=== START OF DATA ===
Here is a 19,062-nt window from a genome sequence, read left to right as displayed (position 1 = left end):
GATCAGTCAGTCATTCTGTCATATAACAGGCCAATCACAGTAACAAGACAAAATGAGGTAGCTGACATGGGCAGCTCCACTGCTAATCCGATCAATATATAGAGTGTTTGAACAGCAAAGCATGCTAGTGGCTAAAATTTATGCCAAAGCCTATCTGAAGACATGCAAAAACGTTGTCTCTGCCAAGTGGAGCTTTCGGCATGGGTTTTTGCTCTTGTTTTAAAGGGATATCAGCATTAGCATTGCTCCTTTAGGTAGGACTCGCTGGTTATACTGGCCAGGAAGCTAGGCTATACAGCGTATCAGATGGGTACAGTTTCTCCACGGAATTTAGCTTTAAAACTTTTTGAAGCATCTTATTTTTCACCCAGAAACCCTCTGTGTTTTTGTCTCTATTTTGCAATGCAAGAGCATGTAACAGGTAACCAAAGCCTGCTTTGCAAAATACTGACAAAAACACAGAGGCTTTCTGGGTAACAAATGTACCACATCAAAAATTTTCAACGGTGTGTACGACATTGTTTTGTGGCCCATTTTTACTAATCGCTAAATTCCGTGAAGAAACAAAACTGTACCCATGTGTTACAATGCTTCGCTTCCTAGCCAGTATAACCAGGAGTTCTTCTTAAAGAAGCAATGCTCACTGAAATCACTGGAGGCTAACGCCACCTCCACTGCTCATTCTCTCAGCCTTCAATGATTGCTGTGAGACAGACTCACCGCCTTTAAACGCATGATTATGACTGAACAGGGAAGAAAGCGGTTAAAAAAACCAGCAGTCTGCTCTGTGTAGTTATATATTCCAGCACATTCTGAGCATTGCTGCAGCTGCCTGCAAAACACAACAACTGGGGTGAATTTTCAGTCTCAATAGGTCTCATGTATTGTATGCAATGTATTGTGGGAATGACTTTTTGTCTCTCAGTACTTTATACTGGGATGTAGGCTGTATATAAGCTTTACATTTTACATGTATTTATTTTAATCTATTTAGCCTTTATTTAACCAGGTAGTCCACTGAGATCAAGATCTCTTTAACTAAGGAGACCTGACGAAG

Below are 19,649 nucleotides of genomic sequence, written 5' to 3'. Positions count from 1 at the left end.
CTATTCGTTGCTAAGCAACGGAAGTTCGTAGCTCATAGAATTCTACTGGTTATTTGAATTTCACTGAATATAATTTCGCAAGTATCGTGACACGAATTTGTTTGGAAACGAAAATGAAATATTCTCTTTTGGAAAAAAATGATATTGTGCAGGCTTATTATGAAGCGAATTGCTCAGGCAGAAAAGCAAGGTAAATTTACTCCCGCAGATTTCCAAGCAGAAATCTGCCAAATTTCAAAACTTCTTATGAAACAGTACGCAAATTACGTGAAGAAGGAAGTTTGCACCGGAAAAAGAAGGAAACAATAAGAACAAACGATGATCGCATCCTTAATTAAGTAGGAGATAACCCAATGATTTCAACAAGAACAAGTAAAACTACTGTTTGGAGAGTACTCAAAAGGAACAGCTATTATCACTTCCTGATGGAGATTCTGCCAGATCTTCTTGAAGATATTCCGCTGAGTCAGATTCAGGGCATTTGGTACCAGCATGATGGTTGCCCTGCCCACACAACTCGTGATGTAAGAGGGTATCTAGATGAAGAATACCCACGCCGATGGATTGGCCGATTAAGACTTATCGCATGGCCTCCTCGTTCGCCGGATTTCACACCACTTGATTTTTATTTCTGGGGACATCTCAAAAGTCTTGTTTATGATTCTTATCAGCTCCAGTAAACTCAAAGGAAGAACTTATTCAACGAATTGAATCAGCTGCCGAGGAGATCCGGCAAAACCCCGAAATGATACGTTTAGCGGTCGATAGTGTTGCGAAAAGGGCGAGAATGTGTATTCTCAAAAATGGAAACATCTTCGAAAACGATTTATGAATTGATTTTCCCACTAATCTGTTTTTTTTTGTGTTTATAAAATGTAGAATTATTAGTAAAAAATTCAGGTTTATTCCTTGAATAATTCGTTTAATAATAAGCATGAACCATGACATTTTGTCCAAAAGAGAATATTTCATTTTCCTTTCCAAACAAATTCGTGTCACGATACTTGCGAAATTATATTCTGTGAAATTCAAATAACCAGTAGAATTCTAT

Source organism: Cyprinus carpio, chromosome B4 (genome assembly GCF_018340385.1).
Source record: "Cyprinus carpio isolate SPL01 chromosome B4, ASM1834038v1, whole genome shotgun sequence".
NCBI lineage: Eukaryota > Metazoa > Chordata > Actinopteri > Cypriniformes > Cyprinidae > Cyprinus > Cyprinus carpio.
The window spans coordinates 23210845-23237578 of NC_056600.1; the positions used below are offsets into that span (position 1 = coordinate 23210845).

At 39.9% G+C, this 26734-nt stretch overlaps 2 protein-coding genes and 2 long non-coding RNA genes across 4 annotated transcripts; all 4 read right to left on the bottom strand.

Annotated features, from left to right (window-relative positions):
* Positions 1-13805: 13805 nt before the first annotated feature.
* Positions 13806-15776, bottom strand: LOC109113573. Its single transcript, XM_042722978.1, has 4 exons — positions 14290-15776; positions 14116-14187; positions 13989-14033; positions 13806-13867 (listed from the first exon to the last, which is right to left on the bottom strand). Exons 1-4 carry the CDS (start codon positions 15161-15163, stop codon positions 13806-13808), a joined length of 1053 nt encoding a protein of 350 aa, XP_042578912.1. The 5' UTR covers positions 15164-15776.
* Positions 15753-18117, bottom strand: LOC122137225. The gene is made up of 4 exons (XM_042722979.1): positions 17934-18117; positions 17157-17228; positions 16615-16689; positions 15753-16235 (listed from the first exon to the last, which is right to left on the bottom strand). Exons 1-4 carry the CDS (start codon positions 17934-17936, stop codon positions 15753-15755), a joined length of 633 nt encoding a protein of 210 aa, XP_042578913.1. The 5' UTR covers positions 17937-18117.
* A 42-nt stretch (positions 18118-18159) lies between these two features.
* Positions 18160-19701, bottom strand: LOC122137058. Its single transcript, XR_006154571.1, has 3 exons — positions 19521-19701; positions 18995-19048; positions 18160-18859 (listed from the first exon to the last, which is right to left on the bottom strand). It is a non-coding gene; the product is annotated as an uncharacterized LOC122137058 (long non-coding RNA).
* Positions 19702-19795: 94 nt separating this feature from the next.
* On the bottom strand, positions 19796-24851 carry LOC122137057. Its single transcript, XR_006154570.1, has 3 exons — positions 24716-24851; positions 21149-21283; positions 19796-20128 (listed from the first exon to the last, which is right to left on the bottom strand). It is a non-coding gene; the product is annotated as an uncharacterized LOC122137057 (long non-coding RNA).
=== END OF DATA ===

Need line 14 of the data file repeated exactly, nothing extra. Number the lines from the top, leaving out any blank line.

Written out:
* A 42-nt stretch (positions 18118-18159) lies between these two features.